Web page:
Prosecutors appeal dismissal of manslaughter charges against officers in Bijan Ghaisar death

Virginia prosecutors are appealing the decision of a federal judge to throw out manslaughter charges against U.S. Park Police officers Alejandro Amaya and Lucas Vinyard in the 2017 shooting of motorist Bijan Ghaisar.

The notice of appeal, filed by the Virginia Attorney General’s Office and the Fairfax County Commonwealth’s Attorney’s Office, states they’ll ask the U.S. Court of Appeals for the Fourth Circuit in Richmond to consider last Friday’s rulings made by federal judge Claude Hilton in Alexandria.

After a two-year investigation, the U.S. Justice Department declined to prosecute the officers in the death of Ghaisar, who was 25 when he was killed. Officers pursued Ghaisar’s Jeep on the George Washington Parkway after he left the scene of a fender-bender; Ghaisar was later shot in the Fort Hunt neighborhood of Alexandria.

In October 2020, Fairfax County Commonwealth’s Attorney Steve Descano indicted the officers on charges of involuntary manslaughter and reckless use of a gun, with the expectation that a Fairfax County jury would hear evidence against them.

But in April of this year, the officers’ attorneys were successful in getting the case moved to federal court.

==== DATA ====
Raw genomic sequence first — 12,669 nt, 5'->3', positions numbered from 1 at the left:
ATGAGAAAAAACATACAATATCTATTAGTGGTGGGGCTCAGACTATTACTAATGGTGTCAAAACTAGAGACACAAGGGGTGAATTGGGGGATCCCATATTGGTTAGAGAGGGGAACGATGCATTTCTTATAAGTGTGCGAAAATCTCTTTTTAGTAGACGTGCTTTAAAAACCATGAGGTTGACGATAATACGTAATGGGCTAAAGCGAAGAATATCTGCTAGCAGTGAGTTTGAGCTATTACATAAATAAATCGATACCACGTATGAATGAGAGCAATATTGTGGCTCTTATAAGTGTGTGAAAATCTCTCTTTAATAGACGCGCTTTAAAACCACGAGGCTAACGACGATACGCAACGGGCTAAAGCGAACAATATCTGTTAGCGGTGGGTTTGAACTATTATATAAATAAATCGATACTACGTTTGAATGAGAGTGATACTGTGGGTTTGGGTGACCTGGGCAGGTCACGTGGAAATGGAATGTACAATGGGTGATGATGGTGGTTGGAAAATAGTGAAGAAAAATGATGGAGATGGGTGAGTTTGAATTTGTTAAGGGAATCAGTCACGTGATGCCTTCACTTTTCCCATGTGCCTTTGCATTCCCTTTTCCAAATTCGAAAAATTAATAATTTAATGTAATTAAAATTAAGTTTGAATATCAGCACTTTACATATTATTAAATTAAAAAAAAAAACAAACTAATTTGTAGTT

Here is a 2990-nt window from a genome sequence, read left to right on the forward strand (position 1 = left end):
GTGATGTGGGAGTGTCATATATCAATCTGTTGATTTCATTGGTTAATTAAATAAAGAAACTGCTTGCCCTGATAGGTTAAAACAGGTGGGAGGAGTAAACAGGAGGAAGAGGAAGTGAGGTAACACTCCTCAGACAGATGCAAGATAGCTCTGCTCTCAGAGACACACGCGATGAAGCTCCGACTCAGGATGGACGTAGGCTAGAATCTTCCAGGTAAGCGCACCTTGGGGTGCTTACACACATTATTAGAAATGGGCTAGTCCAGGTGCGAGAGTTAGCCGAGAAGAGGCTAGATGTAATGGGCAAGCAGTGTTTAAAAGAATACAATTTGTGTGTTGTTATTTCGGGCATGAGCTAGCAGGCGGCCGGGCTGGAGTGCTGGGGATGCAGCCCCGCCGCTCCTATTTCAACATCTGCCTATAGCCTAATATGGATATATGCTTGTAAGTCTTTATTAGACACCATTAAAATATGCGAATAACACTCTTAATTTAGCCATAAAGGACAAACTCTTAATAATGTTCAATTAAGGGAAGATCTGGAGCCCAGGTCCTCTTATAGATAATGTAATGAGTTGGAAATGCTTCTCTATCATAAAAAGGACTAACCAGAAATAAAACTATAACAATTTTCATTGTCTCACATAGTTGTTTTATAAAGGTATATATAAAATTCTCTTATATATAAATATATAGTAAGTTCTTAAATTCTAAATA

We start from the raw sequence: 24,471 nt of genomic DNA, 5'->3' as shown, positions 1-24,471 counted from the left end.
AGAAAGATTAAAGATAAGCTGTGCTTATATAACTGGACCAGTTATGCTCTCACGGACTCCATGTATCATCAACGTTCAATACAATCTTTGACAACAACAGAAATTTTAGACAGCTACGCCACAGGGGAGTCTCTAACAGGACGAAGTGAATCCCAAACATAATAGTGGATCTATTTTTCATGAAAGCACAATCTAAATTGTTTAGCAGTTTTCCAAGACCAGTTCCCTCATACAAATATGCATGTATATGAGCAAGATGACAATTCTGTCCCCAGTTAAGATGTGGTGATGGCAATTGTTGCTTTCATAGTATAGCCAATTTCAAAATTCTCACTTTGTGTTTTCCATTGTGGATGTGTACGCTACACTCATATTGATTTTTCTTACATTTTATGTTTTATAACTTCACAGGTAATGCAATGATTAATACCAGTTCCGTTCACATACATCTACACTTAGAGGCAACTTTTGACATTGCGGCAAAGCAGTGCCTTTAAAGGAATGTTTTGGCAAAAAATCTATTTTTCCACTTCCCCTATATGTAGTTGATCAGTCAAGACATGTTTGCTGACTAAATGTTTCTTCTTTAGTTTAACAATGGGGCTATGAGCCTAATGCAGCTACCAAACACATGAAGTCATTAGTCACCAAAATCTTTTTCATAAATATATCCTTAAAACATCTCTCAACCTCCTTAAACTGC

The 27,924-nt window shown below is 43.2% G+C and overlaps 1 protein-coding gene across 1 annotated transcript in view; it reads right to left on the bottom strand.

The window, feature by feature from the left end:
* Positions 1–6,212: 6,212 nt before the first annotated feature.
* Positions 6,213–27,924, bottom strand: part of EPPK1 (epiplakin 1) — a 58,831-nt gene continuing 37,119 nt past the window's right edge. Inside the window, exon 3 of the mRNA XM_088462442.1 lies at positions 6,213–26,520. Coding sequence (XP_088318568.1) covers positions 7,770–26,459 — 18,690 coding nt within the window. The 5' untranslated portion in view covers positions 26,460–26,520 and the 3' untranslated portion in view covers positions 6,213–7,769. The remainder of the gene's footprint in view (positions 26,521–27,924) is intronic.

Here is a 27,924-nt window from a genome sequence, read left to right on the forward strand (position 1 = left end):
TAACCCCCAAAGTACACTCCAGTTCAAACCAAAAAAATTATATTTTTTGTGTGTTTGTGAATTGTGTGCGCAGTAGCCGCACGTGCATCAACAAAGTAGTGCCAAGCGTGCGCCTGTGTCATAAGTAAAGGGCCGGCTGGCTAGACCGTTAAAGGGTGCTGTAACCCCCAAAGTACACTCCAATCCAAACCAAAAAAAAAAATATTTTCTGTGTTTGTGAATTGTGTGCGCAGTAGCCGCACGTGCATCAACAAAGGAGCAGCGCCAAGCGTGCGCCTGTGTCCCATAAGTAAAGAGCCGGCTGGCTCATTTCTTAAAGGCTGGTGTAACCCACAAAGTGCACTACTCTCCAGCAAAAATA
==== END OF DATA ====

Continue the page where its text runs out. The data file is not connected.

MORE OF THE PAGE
Under the U.S. Constitution, states must defer to federal law, and police officers are often afforded “supremacy clause” immunity from state prosecution if a judge believes their actions were “necessary and proper.”

Hilton said there was no evidence that the officers acted with “malice, criminal intent or any improper motivation.”

The Tuesday filing does not specify the grounds for the appeal, but does include the decision to remove the case from state court and move it to federal court.

A three-judge panel will be assigned to the case, and both sides will file motions, before the case could be heard in the Richmond courtroom.

Neal Augenstein

Neal Augenstein has been a general assignment reporter with WTOP since 1997. He says he looks forward to coming to work every day, even though that means waking up at 3:30 a.m.

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